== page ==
You say that no one forces an alcoholic to drink, but that's the nature of addiction, it takes you over till you can no longer think straight. My mother drank during my teenage years and it was truly horrible, but she was a lovely woman, just stopped being able to cope with life for a while. She recovered from it, thank God, was ashamed of those years for the rest of her life. It can happen to anyone and does!
It's not enforcable in any way. So many impossible hurdles to get round. And people recover from sddictions = your solution sounds pretty final.
If someone is a drug addict, they can be forced into a dry out clinic. If they are an alcoholic, they and their family are recommended to attend AA meetings. No support and intervention. It is als more common thaan you think due to the shame on the family and they all will create a web of lies to cover up and excuse it. Then communication and honesty lines blur and you end up with compulsive liars and control freaks who want to control everything else in their life because they cannot change their drinking problem. That is why they often end up either with eating disorders or worse, in a relationship with someone with an issue that they try control or fix.
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A tricky one. It's really hard when a child comes crying to tell you about what their alcoholic mum or dad did last night, what some other mean kid has said to them about them or how they have no clean clothes - or indeed any decent clothes or anything at all because home life with an alcoholic is so terrible. The kids are ashamed, the parents are ashamed - or too far gone to know anymore - and it becomes very difficult to watch when all you can do is refer it to someone else. Momentary kindness can't really help, can it, when all you want to do is take the kid home, get it a dentist and doctor and a decent meal. These kids are in a hell of a state.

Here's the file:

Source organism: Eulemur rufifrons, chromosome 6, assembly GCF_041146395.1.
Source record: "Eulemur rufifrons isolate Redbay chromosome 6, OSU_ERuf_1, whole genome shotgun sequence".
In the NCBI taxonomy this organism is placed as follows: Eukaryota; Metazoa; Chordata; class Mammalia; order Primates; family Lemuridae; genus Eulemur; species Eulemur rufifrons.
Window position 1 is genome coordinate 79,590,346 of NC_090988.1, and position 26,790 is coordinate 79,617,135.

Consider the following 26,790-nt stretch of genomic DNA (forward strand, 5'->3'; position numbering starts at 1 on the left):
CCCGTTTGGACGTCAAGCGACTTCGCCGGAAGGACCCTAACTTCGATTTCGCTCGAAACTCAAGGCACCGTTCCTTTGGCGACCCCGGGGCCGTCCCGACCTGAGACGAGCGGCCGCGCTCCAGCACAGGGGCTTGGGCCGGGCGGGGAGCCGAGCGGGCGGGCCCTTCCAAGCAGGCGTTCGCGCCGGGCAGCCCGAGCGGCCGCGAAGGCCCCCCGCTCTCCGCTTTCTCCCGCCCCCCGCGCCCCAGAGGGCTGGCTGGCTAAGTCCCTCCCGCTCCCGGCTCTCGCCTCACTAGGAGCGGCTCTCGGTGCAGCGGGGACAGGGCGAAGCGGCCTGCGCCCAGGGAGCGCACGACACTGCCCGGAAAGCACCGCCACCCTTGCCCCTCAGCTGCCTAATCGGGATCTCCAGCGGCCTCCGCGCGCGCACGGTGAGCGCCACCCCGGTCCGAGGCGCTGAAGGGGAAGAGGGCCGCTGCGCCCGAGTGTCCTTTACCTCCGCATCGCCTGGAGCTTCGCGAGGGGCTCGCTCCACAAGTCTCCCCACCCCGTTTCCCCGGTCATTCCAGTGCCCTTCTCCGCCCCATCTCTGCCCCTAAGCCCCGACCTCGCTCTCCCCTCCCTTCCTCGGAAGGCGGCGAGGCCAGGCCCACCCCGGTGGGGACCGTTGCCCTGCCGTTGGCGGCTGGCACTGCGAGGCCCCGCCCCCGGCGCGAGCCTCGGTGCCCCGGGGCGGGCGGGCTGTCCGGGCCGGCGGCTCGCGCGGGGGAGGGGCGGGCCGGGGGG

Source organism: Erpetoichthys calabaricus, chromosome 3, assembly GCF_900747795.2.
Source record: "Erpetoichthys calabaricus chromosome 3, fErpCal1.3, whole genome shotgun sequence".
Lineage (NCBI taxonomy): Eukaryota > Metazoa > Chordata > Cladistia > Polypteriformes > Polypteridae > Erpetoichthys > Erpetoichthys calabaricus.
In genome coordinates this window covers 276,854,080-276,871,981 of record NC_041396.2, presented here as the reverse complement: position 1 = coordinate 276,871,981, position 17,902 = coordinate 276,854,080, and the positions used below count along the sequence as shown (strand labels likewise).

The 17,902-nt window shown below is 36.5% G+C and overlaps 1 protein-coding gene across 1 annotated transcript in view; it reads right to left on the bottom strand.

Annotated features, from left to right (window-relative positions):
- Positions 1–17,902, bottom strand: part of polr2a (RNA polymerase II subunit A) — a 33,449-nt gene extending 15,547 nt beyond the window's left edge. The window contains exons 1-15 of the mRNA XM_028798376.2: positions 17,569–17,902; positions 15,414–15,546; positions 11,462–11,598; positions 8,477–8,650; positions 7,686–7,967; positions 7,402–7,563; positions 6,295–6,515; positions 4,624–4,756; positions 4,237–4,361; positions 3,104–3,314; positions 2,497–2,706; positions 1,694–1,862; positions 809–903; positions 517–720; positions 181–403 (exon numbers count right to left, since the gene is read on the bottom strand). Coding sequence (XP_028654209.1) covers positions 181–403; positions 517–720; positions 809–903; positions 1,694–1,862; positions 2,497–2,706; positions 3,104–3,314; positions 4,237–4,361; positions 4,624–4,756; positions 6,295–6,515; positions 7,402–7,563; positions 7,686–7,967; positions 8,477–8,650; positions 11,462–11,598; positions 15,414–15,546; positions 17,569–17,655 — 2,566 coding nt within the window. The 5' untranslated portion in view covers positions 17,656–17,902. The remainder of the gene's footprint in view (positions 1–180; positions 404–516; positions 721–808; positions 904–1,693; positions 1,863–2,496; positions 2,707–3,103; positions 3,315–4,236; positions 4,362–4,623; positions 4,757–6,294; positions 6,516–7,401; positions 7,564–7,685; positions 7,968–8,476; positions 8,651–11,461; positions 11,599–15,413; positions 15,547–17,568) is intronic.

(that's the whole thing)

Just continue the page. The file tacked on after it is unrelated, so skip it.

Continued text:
It is terrible for them and they usually still love their mums and dads so much. Some kids have sad lives and the playing field is so uneven. What i find sad too is that if these neglected kids grow up to be offenders, maybe due in part to their miserable and unfair childhoods, then public sympathy is no longer with them and their rotten childhoods and poor start is put aside.
Too true. It's grim. The odd one - rarely - develops a sense of maturity as they have been the "adult", and seems far more grown up than their peers and does well. The majority seem destined for the scrapheap before they know it. No Brownie points to them for it being someone else's fault, as you say. Total disaster.
Notice how the girl "escaped" from her home life, to study at university, where all her friends go out partying and drinking lots of alcohol? She's practically in the same environment.